New York Attorney General Andrew Cuomo said Thursday he will file suit against Merrill Lynch & Co. over its role in selling auction-rate securities if an agreement is not reached by the end of the day.
Cuomo, who along with other regulators has reached $42 billion worth of settlements with five major Wall Street banks, said talks with the world's largest brokerage were at an impasse.
He said his office had given Merrill a five-day warning that it planned to take legal action; the warning expires Thursday. The attorney general pledged to file suit in New York State Supreme Court by Friday morning.
"Enough is enough," Cuomo told The Associated Press in an interview. "Delay doesn't work as a tactic. I want them to come in quickly and resolve this expeditiously."
Merrill Lynch earlier this month agreed to buy back an estimated $12 billion in auction-rate securities, though the company said it has already been buying back the debt. Merrill Lynch's plan was on a voluntary basis and put no set timetable on the transactions.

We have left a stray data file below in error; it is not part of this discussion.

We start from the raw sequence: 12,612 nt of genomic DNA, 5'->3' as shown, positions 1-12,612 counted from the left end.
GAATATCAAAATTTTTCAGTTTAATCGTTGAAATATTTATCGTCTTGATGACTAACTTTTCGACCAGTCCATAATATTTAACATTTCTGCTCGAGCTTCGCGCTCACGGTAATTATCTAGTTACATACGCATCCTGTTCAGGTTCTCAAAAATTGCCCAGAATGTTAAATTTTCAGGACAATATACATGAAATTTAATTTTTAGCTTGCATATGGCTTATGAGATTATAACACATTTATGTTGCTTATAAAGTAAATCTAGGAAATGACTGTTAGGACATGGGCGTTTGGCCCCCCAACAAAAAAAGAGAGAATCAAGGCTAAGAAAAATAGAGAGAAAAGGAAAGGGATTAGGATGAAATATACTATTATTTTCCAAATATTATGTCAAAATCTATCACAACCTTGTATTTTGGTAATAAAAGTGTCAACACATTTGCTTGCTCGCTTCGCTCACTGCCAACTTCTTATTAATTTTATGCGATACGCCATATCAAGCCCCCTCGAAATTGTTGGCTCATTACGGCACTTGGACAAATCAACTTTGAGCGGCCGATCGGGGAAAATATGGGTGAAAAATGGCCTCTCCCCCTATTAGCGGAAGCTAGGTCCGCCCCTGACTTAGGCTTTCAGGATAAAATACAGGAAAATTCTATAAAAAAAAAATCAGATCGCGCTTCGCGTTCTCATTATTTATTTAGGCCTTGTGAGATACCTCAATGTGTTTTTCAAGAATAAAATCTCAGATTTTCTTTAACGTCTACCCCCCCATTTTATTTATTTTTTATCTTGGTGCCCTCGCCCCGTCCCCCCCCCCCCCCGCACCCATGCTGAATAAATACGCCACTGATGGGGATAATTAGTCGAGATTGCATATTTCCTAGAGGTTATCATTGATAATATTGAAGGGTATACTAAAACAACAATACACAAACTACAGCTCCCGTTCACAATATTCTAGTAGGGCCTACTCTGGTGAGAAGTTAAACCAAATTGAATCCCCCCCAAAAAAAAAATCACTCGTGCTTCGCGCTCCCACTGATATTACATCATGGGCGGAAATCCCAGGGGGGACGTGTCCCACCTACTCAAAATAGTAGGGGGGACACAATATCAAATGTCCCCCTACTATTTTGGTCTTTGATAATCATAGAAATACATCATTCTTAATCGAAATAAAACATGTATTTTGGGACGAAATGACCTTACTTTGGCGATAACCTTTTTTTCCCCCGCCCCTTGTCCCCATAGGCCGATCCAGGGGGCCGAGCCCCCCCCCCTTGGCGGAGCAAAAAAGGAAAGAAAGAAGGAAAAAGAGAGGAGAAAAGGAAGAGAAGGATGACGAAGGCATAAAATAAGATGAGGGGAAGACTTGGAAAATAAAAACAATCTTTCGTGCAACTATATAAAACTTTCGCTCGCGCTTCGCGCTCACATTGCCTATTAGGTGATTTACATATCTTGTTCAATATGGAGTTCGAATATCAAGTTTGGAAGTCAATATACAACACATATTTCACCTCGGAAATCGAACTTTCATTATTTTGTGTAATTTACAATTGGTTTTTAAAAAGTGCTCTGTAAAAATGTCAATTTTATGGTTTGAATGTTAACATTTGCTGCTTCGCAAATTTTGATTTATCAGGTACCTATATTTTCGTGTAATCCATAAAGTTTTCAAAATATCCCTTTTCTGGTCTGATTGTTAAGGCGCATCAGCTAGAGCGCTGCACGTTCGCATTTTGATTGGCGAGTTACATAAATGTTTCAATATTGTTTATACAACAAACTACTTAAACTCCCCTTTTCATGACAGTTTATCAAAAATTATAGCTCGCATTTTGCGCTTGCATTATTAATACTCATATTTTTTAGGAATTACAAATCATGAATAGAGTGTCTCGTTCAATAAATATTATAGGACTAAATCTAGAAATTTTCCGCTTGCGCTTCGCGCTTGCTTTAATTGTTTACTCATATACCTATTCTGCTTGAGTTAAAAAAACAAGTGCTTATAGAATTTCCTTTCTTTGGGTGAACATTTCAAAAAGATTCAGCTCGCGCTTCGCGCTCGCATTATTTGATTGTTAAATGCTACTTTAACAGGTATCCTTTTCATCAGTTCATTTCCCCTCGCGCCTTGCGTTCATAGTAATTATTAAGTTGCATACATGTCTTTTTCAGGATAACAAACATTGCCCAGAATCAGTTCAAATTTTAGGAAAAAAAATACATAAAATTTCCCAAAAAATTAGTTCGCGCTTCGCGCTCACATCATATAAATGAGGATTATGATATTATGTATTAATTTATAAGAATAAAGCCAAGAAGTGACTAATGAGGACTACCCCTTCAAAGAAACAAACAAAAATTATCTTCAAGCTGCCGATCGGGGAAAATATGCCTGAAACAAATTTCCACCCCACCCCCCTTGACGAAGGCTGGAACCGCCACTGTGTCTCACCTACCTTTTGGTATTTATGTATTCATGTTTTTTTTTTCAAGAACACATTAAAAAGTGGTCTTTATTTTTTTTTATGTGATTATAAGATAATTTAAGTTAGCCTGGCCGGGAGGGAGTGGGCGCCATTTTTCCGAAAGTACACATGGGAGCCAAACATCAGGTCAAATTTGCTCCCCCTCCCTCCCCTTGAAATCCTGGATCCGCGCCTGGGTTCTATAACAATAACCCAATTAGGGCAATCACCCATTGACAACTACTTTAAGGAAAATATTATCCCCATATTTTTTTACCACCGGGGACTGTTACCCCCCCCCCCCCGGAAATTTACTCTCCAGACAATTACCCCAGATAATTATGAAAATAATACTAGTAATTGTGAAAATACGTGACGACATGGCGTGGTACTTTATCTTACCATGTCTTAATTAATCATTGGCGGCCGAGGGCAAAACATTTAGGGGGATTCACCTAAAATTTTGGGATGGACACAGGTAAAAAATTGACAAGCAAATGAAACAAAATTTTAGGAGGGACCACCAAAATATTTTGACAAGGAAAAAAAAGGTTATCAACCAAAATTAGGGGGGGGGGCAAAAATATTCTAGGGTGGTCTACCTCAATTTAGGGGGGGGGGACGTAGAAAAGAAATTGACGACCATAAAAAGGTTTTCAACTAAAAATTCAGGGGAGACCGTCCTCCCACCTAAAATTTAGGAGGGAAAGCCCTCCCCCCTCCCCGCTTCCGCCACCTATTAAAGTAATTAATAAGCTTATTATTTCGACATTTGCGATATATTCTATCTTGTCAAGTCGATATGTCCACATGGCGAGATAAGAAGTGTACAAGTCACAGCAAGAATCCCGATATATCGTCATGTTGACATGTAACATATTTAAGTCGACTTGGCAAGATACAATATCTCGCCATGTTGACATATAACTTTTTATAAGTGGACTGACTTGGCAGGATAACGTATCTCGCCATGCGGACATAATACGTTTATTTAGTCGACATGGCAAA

Cuomo said he wants the investment bank to buy back the securities within a set period of time, and to also pay fines for having pitched them as safe investments to customers. A spokesman for Merrill Lynch declined to comment.
"The main point is the timing of how quickly they offer the buy backs to the investors," Cuomo said. "We want that done quickly, and they had a voluntary time frame that was not acceptable."
The investigations are examining how brokerages sold auction-rate securities before the $330 billion market collapsed in February. No one that has settled has admitted wrongdoing.
The auction-rate securities market involved investors buying and selling instruments that resembled corporate debt, but the interest rates on the investments were reset at regular auctions, some as frequently as once a week. A number of companies and retail clients invested in the securities because they could treat their holdings almost like cash.
But the market for them collapsed in February amid the downturn in the broader credit markets. Regulators have been investigating the collapse in the market to determine who was responsible for its demise and whether banks knowingly misrepresented the safety of the securities when selling them to investors.